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Aging Healthcare Workforce Could Put Nation's Health at Risk, According to BC Report

CHESTNUT HILL, MA (June 29, 2010)—As the nation prepares to provide care for the increasing proportion of older adults and respond to the widespread implications of healthcare reform, healthcare workers are aging out of the sector, revealing an increased need for skilled workers, according to a new report by the Sloan Center on Aging & Work at Boston College.

Compared to other sectors, the demographic profile of the US healthcare sector is disproportionately composed of older workers. Yet a lower percentage of health care organizations have assessed (to a moderate/great extent)
the age of their workforces (29%), the skills they anticipate needing (42%), or the competency sets of current employees (48%), compared to other industries (43%, 54% and 61%, respectively).

Evidence suggests that the sector is at least somewhat aware of the impending skills gap. About two in three employees in the health sector have received formal training from their employers (62%), and greater than one in three workers are involved in decision-making task forces (36%) or self-managed teams (39%).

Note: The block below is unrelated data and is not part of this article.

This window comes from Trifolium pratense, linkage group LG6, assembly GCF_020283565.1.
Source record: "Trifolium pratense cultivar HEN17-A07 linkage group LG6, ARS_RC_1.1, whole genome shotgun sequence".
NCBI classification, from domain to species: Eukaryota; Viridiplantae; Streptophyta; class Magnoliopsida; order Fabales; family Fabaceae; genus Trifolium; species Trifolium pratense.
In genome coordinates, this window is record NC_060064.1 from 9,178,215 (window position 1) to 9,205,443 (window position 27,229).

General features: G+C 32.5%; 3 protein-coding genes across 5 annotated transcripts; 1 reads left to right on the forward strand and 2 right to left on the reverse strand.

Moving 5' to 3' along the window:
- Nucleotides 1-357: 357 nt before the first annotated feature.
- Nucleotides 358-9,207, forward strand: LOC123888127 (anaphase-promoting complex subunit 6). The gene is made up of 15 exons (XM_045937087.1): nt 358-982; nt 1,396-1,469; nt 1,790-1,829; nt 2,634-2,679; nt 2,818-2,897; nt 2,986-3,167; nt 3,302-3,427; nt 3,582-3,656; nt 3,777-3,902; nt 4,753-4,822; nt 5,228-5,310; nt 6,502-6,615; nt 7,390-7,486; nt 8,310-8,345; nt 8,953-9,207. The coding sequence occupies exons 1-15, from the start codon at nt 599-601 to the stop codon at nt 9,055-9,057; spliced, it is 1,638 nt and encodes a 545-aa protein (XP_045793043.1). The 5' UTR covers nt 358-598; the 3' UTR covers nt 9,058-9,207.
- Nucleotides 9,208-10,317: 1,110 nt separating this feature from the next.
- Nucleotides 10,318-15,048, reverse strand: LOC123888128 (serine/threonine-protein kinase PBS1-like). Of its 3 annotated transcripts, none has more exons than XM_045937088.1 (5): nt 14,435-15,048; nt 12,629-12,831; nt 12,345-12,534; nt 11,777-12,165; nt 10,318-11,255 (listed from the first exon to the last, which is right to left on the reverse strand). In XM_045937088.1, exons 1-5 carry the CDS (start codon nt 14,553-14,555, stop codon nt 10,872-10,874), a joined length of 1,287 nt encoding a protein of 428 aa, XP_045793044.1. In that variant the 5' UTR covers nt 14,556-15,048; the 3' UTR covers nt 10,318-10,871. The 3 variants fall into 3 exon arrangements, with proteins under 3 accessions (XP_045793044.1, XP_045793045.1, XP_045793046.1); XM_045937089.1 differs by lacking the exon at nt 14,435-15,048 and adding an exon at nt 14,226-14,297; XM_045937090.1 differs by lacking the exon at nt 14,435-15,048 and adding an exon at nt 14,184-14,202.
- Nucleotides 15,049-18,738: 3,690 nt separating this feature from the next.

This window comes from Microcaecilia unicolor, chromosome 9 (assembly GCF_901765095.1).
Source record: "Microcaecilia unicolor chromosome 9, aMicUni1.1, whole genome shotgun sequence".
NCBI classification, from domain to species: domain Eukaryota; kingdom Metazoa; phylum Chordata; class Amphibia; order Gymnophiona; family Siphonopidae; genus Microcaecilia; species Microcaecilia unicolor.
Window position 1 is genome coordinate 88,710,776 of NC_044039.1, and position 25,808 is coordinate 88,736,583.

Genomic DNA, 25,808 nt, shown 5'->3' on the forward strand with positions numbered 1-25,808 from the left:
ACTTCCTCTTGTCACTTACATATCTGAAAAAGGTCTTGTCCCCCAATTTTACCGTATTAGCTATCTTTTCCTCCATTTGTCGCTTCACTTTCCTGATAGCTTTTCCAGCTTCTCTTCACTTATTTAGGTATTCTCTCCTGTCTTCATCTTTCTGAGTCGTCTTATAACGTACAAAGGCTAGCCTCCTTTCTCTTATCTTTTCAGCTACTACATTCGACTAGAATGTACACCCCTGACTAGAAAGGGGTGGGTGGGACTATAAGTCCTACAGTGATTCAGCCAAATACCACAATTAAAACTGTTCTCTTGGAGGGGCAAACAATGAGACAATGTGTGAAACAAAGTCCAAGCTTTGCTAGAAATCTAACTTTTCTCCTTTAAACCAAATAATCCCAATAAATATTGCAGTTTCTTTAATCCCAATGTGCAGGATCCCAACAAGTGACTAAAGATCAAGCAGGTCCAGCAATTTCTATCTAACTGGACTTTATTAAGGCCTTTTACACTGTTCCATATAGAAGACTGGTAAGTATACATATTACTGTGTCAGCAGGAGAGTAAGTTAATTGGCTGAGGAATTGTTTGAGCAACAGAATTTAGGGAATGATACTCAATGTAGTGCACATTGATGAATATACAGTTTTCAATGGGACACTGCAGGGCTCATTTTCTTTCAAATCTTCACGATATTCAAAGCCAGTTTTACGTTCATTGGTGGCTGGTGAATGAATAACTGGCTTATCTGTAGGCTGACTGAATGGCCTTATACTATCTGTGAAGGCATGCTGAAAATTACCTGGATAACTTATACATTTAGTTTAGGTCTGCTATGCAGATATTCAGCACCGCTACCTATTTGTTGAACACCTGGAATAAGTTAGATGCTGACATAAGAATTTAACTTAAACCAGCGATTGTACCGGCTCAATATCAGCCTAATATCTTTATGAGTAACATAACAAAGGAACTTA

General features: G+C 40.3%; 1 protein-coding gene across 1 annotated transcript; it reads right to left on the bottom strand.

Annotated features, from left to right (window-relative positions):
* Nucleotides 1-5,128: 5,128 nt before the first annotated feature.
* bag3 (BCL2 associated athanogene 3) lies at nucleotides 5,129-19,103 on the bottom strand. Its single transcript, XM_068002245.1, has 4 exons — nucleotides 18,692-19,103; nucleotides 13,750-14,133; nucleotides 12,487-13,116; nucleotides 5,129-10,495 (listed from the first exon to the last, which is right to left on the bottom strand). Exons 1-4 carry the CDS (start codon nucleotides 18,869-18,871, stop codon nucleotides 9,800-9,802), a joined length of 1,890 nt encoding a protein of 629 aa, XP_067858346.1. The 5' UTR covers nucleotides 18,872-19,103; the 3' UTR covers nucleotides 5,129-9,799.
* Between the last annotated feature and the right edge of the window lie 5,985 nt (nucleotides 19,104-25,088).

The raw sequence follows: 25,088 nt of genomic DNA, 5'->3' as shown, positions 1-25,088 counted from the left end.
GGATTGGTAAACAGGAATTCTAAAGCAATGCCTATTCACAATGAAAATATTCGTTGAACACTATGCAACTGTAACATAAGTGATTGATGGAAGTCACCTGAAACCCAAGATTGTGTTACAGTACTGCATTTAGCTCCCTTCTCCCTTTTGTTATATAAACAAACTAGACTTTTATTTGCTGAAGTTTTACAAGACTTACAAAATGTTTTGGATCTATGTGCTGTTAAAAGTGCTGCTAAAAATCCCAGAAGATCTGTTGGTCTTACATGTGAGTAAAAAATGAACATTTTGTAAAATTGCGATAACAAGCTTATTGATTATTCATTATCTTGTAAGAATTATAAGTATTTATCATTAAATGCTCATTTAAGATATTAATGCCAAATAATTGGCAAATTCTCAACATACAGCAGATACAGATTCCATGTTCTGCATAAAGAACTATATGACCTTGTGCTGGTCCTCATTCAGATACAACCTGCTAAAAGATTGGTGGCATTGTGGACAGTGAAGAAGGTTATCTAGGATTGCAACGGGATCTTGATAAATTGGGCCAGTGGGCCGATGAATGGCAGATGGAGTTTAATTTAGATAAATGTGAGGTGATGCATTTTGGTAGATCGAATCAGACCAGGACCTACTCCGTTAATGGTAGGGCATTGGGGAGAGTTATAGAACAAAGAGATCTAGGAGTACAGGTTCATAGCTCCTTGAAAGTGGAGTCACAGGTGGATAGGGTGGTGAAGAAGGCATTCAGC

“The impending retirement of such a highly skilled workforce is creating shortages that could potentially affect the process and delivery of certain types of care,” said Center Director Marcie Pitt-Catsouphes, co-primary investigator for the (2009) Talent Management Study and co-author of the report. “But the good news is that the health care sector is serious about investing in their employees.”

Currently, employers in the health care sector reported significantly more talent management concerns than organizations in other sectors of the economy.

Healthcare employers report top skill areas in short supply include: management (42.4%), sales/marketing (34.8%), legal (33.0%), operations (29.0%), and technical computer skills (27.6%). Additionally, health care organizations report a greater shortage of customer-relations skills (26.0%), and nearly one in five employers (17%) reported skill needs in areas such as literacy, writing, and math.

“Our findings suggest that the health care sector—the one most threatened by the aging of the workforce—has limited knowledge of the talent that will continue to be available to them,” Pitt-Catsouphes said. “Employers should take note and amplify investments in training, while also reconsidering recruitment and retention efforts—ultimately these investments could effect the health of the nation.”

For more information, please see:

Contact: Chad Minnich, Center on Aging & Work, 617-552-3122,